While most Sydneysiders are cramming into Bondi this summer, there is a place with so much space you could make an angel in the sand – the Northern Beaches (words Greta Stonehouse). Thanks to the slowest bus route in Sydney, The Northern Beaches, aka ‘God’s country’, or ‘the Insular Peninsular’ to the locals, stays relatively empty all-year-round.
Tips for Northern Beaches newbies
If you’re visiting for the first time or haven’t been in a while, here are a few tips to get you started:
1. Swap your thongs for Birkenstocks.
2. Remember that Summer Bay is Palm Beach (and most of the residents are not extras).
3. Make friends with someone who owns a car to avoid the aptly named hell-90 (L90) bus service.
4. Keep driving north past Manly, and read this guide to find some of the best secret spots along the Northern Beaches coastline.
Bilgola Beach, tucked in between two prominent cliff edges is often snugly sheltered from the kind of south-easterly winds that can turn Palm Beach into a windsurfers’ haven. Unless you fancy a ride on the ‘Newport Express’, be careful to swim between the flags to avoid this strong southern rip that will drag you around the rocks to the neighbouring beach of Newport. Instead, take the more comfortable walking track that connects Bilgola Beach and Newport headland. During summertime the sand scorches so keep your Birkenstocks on, or treat yourself to a night swim because the pool lights stay on until 10pm. Location: Between Avalon and Newport.
Bungan Beach, another small beach sanctuary, is hidden in between Newport and Mona Vale. Just be aware car parking is at the top of a steep hill; on a hot day the walk back up is enough to prompt you straight back down. Location: Between Mona Vale and Bungan headland.
Paradise Beach is the speakeasies of beaches. Nestled behind Avalon in leafy Clareville, the wharf is perfect for picnics and hipsters wishing to evade the crowds. Location: Paradise Avenue, Clareville.
Walking to new heights
For the highest vantage point and best view across the Northern Beaches coastline, Bangalley Head walk is a medium/hard walk that takes 45 minutes including the loop trail. Tracks: There are two entrances to begin from, one from North Avalon headland, the other from Whale Beach Road.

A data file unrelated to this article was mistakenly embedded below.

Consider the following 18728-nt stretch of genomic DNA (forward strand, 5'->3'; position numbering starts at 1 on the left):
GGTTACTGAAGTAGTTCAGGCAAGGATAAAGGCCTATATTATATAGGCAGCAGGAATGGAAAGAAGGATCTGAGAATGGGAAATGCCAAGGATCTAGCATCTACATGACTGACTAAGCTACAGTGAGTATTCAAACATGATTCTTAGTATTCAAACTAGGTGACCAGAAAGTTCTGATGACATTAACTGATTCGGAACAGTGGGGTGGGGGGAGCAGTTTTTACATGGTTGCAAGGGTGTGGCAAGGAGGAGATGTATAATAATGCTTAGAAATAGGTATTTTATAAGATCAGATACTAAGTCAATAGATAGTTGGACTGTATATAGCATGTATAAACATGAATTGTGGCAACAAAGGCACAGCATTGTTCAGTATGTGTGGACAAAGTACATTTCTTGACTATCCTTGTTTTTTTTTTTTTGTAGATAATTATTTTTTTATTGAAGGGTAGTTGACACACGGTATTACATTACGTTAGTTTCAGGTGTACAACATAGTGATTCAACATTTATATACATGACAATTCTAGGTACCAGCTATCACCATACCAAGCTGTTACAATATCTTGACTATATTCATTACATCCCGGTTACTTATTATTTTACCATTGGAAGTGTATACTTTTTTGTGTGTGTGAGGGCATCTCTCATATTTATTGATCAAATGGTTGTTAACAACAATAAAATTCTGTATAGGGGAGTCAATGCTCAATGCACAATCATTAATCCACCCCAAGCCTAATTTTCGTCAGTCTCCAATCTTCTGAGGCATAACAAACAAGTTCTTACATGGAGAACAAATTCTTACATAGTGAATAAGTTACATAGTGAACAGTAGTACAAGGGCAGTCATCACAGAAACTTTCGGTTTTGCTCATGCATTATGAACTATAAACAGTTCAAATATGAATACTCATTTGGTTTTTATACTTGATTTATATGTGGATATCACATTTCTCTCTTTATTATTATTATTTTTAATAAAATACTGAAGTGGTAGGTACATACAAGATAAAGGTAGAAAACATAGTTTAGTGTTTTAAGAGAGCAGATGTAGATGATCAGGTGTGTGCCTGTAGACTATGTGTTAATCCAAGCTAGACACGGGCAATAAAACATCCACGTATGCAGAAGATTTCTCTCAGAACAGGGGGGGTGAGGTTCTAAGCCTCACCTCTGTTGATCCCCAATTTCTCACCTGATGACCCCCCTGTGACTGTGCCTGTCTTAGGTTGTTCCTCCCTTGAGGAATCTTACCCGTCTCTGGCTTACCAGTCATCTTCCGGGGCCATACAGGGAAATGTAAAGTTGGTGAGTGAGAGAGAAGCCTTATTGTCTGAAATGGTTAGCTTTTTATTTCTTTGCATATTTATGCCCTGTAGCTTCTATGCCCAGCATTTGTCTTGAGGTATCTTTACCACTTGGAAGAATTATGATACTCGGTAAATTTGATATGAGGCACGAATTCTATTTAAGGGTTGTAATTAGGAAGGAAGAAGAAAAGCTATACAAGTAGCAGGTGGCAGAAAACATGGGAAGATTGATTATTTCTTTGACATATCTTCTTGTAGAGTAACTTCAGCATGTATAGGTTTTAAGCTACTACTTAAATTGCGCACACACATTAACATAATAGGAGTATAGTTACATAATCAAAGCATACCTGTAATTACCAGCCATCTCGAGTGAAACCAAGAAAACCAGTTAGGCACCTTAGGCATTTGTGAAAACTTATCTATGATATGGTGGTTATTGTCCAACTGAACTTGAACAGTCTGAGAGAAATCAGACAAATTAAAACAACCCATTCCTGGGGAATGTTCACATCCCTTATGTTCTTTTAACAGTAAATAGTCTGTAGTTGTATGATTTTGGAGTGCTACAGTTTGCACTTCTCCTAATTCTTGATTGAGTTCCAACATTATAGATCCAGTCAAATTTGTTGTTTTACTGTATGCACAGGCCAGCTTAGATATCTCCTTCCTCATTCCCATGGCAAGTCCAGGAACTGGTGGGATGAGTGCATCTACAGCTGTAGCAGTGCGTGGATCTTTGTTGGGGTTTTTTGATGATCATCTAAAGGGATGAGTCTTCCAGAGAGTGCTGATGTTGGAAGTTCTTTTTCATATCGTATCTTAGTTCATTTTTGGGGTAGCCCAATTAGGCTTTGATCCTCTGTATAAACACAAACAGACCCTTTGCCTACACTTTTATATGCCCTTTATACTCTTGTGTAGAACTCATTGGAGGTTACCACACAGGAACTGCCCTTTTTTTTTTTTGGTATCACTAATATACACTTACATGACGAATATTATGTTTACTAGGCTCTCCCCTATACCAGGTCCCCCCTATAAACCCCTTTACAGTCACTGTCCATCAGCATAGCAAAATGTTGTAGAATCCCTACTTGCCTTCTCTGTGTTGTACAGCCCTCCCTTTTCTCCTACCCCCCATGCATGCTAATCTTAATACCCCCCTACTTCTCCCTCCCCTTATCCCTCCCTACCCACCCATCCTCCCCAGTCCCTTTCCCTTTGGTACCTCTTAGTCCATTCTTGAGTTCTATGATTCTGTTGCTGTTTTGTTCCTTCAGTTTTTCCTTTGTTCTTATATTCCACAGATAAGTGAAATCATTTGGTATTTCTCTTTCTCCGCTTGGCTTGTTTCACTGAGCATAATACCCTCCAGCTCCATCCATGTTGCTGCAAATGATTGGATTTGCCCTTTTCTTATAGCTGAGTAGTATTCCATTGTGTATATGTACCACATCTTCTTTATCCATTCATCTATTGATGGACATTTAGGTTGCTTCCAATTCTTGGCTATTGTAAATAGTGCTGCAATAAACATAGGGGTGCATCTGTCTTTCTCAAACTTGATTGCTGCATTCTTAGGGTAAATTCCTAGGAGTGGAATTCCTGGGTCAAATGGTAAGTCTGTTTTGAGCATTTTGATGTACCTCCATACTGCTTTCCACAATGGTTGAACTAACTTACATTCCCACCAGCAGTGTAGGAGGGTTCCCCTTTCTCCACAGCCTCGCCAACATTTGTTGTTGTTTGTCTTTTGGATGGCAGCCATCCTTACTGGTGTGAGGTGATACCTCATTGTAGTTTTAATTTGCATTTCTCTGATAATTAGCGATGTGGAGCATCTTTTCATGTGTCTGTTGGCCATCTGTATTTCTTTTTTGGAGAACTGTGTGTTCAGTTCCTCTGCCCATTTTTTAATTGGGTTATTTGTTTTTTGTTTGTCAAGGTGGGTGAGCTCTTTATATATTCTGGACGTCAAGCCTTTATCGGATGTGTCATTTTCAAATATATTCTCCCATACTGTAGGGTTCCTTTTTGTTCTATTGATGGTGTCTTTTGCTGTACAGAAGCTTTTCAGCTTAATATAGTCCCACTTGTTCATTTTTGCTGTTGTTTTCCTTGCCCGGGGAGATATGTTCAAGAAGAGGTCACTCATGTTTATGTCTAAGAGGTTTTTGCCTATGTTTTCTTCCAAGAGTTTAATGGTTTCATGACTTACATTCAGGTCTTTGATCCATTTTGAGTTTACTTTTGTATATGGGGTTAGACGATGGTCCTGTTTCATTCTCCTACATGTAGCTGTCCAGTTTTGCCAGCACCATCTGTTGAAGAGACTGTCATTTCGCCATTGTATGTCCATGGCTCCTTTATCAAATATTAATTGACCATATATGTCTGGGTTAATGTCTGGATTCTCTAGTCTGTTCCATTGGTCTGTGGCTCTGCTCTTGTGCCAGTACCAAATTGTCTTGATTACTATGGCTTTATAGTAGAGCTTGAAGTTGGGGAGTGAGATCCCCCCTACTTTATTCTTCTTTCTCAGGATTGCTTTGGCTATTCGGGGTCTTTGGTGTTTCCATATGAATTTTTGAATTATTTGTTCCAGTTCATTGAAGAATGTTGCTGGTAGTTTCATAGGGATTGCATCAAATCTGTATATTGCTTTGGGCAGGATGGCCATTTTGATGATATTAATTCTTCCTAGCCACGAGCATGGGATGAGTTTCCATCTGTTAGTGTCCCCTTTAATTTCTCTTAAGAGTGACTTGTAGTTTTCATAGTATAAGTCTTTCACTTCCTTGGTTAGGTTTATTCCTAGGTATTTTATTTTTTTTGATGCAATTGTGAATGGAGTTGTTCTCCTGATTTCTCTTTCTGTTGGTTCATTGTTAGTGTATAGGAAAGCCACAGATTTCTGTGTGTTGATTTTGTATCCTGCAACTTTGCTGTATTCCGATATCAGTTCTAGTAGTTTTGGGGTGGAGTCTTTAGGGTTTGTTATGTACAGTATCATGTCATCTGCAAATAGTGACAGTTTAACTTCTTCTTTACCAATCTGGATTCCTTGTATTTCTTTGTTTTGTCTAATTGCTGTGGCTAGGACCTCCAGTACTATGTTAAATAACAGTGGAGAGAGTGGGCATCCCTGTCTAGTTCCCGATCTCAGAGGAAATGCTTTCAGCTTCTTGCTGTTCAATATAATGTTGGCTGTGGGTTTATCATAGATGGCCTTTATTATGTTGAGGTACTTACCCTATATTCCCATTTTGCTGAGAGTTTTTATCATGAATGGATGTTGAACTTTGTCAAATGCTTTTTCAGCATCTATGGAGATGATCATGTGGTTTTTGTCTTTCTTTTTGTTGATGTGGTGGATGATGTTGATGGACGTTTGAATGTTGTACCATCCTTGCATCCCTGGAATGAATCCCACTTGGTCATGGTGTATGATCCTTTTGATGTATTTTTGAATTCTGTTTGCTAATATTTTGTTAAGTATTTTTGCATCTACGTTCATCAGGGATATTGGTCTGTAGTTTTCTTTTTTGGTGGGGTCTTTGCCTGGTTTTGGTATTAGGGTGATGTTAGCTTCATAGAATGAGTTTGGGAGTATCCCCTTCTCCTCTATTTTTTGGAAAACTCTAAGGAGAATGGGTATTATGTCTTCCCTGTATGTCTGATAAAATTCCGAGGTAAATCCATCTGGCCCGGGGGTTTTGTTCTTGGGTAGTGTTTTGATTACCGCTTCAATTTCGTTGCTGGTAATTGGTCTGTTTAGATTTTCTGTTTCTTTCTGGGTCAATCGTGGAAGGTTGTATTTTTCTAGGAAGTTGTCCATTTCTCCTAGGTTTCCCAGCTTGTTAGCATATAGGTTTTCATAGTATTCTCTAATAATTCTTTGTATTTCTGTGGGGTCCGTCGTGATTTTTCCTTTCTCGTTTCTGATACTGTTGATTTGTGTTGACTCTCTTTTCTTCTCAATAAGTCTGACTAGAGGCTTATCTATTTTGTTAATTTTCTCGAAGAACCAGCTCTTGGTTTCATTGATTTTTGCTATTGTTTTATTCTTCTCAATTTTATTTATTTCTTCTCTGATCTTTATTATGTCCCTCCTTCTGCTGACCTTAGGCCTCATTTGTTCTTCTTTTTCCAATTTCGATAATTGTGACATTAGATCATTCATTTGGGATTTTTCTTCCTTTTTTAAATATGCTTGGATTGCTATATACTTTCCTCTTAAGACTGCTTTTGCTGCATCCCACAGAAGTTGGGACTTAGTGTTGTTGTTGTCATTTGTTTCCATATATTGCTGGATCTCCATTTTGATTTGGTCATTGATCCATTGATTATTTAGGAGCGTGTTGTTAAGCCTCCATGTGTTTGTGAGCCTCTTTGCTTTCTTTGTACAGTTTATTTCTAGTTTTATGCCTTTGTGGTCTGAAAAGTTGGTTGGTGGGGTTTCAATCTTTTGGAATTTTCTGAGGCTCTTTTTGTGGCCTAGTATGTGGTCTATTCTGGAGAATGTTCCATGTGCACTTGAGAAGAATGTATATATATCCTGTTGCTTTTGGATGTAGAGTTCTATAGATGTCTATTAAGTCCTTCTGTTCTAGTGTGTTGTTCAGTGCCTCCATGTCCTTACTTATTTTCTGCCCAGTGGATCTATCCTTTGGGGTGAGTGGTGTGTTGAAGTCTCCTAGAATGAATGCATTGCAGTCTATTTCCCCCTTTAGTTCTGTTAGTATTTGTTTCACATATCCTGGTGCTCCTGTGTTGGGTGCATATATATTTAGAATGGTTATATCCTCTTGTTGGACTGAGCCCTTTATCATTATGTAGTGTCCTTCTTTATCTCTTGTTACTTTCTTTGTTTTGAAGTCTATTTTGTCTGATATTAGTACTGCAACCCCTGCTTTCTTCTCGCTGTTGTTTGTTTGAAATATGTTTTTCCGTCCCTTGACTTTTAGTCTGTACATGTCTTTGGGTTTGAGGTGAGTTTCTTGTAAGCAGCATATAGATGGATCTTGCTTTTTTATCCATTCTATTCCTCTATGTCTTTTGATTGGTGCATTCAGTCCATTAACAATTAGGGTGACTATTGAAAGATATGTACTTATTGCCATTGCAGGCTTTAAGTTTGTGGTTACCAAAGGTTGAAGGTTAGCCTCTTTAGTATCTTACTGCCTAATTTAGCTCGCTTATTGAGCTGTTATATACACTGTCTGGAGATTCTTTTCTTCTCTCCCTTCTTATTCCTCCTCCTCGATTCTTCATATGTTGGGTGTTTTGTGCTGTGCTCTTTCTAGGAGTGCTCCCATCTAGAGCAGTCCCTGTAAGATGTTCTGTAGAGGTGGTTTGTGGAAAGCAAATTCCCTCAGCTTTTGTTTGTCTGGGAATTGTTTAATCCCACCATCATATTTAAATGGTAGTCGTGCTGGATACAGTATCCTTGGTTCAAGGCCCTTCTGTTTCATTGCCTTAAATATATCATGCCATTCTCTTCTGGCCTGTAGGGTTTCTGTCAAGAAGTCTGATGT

Last year the headland surrounding Barrenjoey Lighthouse was swept up in a fire wiping out most of its vegetation. Now is an interesting time to view the young growth of Australian native bush. Being 91m above sea level it is also a good viewing point for some of Sydney’s most expensive and underused real-estate (roughly 80 per cent of houses in Palm Beach are holiday houses). Tracks: For those who don’t mind breaking a sweat try the steep hike up The Smugglers Track, named in 1850 after it was used to view illegal goods being shipped into Broken Bay. There is also the gentle incline of the scenic walking track, about one kilometre up towards the lighthouse.
On a sunny day Pittwater glows an iridescent emerald green, and even if any one of the five stops is not your destination a ferry cruise is a great way of viewing the Ku-ring-gai Chase National Park. The Basin is the only place in the national park that allows for camping and is a popular destination for families and school excursions. Holiday or school period, there will be kids.
Info: Ferries depart Palm Beach wharf on the hour from 9am. Cost: $15.40 return trip for an adult, $7.70 return trip for a child, children under 5 are free. Stops: Bennetts Wharf, Bonnie Doon, The Basin, Currawong and Mackerel Beach. For more information see Palm Beach Ferries
Time to eat
When cruising around the Northern Beaches looking for some grub, the most important thing to remember is the time. Between 2:30pm and 6pm the only food available is fast, or takeaway.
Barrenjoey House is an iconic restaurant located in Palm Beach that feels like something out of The Hamptons. While it is one of the few restaurants to offer a select menu between 3 and 6pm on the weekend, last time we were there at this time, the wait staff were too busy plaiting each other’s hair to notice my food came without the wine that we ordered. Rest assured lunch and dinner service is taken more seriously. Try: Roasted spatchcock stuffed with mascarpone and pine nuts $36, or the tiger prawn and spanner crab linguine $35. Location: 1108 Barrenjoey Road, Palm Beach.
Delighting tastebuds and wallets for over seven years Banana Blossom has become an institution for healthy foodies. Never mind the simple decor here, the food is all you need. Try: The Tokyo classic with chicken or tofu $13. Location: 4/17 Bungan Street Mona Vale. Open Monday – Saturday 11-3.
The Boathouse often featured in Home and Away has stunning views over Pittwater, just keep in mind the locals have fostered an appreciation for daylight hours that rivals even the birds. On the weekends after 8:30am you will be hard pressed to find a seat. Try: Sauteed mushrooms, kale and barley topped with a poached egg $21, or the raw muesli with coconut yoghurt and almond milk $18.
Starfish in Avalon is well versed in dietary-requirements, and will leave your gluten out with aplomb. Try: Seared scallops with caramelised pork belly and apple slaw $19, or the twice cooked duck with caramelised figs $37. Location: 23 Avalon Parade, Avalon
Best coffee on the beaches: Zubi espresso bar. Location: 323c Barrenjoey Road, Newport.
Fair-weather picnic alternative
Now, if the weather is nice forget all of the above, bypass the overpriced fish and chips and stop by the Italian Quattro Stagioni Deli in Mona Vale. Grab some French Camembert or some Parmigiano-Reggiano, some Hungarian salami and head for any of the magnificent picnic spots scattered along the coastline. The donated land of Bible Garden has been transformed into a quite reverie that has far reaching views back over the coastline. Location: Italian Quattro Stagioni Deli: 1767 Pittwater Road, Mona Vale and Bible Garden: 6a Mitchell road, Palm Beach.